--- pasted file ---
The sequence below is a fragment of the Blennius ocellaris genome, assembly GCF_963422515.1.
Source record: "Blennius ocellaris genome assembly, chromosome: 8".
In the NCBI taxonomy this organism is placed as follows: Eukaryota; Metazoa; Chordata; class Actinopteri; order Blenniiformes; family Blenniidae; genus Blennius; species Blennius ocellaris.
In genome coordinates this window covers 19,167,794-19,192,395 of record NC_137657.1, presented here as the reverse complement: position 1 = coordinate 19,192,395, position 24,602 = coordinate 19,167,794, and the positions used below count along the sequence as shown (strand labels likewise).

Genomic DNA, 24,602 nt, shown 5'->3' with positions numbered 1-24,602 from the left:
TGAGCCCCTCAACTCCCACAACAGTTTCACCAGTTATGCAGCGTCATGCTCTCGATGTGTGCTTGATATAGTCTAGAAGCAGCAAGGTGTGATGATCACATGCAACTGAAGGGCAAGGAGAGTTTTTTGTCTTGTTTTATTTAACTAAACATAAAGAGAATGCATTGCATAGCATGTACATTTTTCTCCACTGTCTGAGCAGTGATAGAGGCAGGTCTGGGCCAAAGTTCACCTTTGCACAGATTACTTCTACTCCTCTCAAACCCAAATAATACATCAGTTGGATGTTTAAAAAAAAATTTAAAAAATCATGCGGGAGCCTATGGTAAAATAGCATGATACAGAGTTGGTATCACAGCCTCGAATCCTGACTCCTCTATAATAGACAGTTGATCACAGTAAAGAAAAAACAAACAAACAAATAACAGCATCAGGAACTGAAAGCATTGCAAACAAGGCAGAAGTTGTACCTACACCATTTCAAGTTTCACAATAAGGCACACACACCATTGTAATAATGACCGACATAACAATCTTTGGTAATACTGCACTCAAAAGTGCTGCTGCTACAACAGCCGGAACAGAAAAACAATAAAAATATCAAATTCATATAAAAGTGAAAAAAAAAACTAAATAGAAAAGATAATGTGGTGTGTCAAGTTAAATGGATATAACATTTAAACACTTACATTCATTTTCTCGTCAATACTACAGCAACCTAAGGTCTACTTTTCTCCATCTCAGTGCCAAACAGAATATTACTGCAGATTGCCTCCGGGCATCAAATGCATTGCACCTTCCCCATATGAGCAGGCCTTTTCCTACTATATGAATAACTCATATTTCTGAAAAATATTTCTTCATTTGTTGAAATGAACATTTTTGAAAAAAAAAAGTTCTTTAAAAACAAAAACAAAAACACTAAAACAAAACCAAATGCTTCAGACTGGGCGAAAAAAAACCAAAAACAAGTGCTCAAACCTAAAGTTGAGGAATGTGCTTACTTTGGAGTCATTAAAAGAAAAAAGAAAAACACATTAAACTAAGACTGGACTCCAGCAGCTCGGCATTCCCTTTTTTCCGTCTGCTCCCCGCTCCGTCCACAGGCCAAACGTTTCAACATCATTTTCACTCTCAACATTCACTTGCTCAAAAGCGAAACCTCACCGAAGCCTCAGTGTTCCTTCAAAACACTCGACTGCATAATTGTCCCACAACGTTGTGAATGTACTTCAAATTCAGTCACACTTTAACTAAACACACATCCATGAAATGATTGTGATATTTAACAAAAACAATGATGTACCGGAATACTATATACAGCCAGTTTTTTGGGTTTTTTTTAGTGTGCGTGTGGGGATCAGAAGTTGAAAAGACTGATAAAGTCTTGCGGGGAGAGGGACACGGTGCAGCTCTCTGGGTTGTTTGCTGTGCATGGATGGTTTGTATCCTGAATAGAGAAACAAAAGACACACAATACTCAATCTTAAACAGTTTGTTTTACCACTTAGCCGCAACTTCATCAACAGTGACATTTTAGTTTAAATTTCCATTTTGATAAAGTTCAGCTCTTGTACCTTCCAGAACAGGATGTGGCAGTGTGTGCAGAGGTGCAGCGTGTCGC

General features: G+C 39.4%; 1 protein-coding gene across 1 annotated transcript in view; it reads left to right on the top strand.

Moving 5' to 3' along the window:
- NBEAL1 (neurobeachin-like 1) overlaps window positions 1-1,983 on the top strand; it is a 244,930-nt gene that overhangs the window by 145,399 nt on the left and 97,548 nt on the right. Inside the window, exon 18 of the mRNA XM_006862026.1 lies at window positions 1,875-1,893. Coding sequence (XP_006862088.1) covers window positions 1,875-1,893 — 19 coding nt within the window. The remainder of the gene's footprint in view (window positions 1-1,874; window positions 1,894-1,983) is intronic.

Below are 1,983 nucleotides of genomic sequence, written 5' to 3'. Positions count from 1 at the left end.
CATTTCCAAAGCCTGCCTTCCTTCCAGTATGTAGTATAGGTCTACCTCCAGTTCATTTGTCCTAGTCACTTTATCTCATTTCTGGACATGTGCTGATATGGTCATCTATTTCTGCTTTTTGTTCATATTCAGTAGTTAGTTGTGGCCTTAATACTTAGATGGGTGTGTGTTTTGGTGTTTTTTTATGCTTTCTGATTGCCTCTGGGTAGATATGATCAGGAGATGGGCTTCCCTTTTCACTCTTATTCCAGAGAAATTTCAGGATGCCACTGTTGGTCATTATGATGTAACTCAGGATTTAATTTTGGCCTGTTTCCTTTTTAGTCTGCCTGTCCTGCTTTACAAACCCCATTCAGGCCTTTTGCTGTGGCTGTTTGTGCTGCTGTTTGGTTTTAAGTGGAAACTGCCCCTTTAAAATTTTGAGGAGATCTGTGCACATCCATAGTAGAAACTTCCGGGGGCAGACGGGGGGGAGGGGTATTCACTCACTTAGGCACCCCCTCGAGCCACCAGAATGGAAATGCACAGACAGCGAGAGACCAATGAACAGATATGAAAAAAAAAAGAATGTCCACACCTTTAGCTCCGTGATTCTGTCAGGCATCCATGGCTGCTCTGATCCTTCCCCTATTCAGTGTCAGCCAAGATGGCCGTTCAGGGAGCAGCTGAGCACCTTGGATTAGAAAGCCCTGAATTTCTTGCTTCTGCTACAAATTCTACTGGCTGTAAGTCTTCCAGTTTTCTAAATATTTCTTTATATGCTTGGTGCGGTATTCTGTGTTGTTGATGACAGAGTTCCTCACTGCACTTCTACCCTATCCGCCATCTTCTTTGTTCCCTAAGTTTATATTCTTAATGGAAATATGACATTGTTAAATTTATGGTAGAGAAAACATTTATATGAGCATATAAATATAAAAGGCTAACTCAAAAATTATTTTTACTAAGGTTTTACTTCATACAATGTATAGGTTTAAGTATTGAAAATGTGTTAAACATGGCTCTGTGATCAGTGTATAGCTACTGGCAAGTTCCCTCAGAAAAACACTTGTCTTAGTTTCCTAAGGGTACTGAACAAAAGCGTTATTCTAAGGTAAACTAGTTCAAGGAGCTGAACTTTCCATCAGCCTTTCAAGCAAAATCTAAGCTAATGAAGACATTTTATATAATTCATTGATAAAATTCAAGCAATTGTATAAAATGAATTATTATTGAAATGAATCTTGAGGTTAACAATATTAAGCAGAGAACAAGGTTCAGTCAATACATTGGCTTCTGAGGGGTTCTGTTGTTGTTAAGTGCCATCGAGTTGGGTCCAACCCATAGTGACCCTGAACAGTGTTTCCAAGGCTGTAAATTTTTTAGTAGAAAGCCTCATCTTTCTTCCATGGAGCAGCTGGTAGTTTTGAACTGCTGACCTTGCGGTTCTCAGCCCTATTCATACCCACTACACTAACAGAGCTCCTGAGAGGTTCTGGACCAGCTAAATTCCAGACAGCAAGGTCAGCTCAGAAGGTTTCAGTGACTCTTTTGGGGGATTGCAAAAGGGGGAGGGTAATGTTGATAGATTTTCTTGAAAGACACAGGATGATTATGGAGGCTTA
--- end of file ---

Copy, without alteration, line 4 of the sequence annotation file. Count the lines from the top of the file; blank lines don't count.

In genome coordinates this window covers 19,167,794-19,192,395 of record NC_137657.1, presented here as the reverse complement: position 1 = coordinate 19,192,395, position 24,602 = coordinate 19,167,794, and the positions used below count along the sequence as shown (strand labels likewise).